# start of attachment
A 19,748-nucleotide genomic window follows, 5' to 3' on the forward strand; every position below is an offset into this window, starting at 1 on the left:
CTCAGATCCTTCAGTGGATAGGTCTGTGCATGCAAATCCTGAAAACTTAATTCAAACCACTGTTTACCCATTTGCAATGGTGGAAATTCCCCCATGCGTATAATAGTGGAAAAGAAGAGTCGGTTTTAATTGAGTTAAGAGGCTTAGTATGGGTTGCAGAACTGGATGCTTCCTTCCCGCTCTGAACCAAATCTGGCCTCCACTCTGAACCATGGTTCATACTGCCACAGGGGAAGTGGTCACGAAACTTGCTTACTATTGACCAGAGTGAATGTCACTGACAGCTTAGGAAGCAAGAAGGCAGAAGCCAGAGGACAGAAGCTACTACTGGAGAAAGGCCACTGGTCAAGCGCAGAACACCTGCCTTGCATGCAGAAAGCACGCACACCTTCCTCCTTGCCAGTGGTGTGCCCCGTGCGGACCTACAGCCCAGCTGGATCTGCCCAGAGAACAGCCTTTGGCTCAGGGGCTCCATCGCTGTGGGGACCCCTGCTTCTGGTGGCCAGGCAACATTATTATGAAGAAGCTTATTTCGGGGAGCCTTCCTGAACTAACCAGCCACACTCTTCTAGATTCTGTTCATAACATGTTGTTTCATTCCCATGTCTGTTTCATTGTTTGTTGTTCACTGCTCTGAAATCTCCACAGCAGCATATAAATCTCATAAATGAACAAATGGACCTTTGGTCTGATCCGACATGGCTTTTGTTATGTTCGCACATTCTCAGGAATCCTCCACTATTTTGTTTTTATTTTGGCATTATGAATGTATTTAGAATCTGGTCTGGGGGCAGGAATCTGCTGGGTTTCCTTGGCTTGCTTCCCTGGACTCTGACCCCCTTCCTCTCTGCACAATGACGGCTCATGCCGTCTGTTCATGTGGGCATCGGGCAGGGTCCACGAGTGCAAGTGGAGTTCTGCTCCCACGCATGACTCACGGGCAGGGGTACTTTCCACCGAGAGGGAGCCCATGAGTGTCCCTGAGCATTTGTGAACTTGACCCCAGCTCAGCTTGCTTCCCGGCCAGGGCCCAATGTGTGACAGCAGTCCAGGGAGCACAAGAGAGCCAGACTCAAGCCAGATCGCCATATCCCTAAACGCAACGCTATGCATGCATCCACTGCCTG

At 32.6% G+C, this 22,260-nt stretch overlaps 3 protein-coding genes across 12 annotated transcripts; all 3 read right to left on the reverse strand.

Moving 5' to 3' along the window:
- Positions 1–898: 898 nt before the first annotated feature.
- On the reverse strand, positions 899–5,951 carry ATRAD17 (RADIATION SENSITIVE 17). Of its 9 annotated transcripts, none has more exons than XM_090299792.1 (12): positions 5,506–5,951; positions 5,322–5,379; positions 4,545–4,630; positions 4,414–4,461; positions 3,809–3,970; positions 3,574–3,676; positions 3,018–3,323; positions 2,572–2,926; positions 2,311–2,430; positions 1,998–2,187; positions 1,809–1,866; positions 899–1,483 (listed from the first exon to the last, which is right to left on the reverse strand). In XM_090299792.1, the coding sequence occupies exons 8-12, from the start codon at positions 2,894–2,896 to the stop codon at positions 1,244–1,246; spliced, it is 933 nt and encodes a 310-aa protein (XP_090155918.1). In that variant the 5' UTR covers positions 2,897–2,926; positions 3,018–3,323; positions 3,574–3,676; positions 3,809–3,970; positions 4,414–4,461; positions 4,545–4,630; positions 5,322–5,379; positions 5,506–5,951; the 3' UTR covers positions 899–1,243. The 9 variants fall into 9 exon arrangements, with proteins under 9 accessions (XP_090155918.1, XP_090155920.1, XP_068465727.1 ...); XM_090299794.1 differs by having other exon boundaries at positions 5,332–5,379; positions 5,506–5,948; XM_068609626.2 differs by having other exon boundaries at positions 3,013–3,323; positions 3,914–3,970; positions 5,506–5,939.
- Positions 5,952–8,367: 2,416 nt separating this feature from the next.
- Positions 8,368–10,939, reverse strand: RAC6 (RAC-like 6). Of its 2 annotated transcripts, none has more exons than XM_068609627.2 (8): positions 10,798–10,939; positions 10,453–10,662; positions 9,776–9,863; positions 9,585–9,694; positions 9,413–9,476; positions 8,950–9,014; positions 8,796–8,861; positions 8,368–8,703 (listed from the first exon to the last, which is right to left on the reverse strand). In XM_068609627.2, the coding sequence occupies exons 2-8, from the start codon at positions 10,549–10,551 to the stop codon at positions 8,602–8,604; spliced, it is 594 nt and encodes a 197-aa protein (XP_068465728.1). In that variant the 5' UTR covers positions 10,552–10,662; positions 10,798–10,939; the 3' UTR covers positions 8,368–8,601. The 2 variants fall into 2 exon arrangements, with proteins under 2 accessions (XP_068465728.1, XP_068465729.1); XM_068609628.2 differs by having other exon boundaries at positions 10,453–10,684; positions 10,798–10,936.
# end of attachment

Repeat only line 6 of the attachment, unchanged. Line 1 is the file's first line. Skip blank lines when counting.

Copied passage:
- On the reverse strand, positions 899–5,951 carry ATRAD17 (RADIATION SENSITIVE 17). Of its 9 annotated transcripts, none has more exons than XM_090299792.1 (12): positions 5,506–5,951; positions 5,322–5,379; positions 4,545–4,630; positions 4,414–4,461; positions 3,809–3,970; positions 3,574–3,676; positions 3,018–3,323; positions 2,572–2,926; positions 2,311–2,430; positions 1,998–2,187; positions 1,809–1,866; positions 899–1,483 (listed from the first exon to the last, which is right to left on the reverse strand). In XM_090299792.1, the coding sequence occupies exons 8-12, from the start codon at positions 2,894–2,896 to the stop codon at positions 1,244–1,246; spliced, it is 933 nt and encodes a 310-aa protein (XP_090155918.1). In that variant the 5' UTR covers positions 2,897–2,926; positions 3,018–3,323; positions 3,574–3,676; positions 3,809–3,970; positions 4,414–4,461; positions 4,545–4,630; positions 5,322–5,379; positions 5,506–5,951; the 3' UTR covers positions 899–1,243. The 9 variants fall into 9 exon arrangements, with proteins under 9 accessions (XP_090155918.1, XP_090155920.1, XP_068465727.1 ...); XM_090299794.1 differs by having other exon boundaries at positions 5,332–5,379; positions 5,506–5,948; XM_068609626.2 differs by having other exon boundaries at positions 3,013–3,323; positions 3,914–3,970; positions 5,506–5,939.